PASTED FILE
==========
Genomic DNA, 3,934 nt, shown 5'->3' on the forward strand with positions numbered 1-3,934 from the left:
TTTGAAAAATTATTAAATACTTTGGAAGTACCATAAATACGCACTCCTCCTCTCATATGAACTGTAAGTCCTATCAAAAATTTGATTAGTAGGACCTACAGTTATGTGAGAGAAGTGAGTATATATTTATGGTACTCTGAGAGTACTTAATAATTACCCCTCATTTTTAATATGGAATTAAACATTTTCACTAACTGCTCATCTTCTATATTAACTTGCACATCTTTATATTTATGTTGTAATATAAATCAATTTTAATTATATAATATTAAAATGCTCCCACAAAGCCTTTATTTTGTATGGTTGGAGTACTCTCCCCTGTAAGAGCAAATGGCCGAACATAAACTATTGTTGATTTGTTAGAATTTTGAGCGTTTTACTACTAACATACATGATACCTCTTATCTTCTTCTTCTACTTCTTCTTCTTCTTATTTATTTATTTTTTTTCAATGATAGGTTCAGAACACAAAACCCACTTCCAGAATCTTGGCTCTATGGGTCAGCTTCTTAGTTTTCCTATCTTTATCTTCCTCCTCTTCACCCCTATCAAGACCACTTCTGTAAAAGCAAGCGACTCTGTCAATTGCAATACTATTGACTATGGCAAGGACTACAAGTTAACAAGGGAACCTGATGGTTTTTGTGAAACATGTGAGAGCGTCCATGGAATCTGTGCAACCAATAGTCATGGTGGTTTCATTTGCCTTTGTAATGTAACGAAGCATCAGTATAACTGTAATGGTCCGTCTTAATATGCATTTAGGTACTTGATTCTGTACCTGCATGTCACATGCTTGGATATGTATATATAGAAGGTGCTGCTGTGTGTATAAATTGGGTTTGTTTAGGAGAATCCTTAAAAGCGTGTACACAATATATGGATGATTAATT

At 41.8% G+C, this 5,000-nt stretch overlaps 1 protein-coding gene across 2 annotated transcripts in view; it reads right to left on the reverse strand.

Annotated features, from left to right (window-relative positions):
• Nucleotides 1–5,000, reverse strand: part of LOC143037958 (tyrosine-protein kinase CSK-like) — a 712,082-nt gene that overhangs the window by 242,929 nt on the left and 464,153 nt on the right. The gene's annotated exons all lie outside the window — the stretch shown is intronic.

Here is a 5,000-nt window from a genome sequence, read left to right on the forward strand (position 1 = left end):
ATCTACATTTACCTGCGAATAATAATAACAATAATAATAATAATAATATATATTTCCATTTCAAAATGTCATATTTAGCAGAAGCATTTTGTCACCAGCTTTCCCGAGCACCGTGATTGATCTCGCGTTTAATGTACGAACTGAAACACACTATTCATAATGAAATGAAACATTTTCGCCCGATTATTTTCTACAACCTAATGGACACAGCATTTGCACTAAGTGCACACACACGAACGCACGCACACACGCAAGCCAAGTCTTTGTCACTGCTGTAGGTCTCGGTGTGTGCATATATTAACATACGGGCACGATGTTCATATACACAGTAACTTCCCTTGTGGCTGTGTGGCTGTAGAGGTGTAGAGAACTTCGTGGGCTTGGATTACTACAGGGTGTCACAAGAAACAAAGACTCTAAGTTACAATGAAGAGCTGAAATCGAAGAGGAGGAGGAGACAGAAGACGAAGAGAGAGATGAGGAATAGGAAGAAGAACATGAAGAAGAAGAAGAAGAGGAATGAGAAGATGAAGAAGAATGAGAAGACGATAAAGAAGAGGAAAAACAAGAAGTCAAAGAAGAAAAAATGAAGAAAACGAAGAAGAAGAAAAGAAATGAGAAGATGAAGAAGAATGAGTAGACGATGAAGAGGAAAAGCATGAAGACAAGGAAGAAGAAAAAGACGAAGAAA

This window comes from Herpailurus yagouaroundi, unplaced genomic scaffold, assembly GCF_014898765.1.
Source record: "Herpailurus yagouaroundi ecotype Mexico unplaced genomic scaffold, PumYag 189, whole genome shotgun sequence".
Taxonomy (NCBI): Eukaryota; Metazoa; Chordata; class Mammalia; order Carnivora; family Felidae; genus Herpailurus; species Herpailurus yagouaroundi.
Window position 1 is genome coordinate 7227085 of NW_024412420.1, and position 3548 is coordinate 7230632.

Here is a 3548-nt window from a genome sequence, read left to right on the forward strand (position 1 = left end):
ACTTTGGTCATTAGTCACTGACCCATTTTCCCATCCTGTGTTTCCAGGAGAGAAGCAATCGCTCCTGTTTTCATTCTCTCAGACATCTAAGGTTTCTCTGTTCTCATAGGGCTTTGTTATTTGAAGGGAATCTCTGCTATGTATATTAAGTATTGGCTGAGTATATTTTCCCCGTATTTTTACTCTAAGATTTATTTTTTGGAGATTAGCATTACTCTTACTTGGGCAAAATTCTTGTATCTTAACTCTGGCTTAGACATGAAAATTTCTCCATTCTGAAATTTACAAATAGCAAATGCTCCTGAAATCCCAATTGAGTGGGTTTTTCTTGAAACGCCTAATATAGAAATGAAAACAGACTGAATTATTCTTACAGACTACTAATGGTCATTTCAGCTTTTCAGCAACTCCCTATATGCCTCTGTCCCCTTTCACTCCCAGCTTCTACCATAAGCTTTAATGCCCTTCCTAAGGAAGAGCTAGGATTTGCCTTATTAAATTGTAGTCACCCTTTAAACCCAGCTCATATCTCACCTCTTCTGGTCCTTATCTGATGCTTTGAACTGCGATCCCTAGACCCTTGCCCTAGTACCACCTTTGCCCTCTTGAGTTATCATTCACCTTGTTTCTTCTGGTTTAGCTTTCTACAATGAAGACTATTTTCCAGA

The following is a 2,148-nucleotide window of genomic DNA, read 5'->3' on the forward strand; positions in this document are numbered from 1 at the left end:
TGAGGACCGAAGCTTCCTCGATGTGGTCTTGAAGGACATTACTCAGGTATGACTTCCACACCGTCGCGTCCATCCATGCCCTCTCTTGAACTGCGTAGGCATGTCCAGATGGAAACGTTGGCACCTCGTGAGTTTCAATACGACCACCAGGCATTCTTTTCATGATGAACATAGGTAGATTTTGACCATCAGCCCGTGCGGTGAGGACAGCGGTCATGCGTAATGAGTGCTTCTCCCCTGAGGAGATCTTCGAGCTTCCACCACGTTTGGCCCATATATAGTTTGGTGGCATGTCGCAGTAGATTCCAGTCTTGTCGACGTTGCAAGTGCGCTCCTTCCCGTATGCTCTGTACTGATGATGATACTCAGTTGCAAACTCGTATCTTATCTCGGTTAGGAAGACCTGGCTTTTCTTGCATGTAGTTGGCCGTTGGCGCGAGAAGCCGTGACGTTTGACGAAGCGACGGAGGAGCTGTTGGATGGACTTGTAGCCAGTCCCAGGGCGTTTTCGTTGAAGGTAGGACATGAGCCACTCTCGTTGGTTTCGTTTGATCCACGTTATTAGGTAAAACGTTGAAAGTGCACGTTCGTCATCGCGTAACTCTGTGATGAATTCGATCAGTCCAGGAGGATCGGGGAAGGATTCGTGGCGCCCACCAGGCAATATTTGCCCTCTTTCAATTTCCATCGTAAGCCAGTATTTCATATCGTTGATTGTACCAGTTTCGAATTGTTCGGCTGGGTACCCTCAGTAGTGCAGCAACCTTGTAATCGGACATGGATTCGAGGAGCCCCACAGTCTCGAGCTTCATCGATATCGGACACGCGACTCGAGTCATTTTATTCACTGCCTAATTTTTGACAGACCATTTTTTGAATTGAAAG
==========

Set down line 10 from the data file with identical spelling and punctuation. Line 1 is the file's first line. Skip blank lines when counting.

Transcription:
Taxonomy (NCBI): Eukaryota; Metazoa; Chordata; class Mammalia; order Carnivora; family Felidae; genus Herpailurus; species Herpailurus yagouaroundi.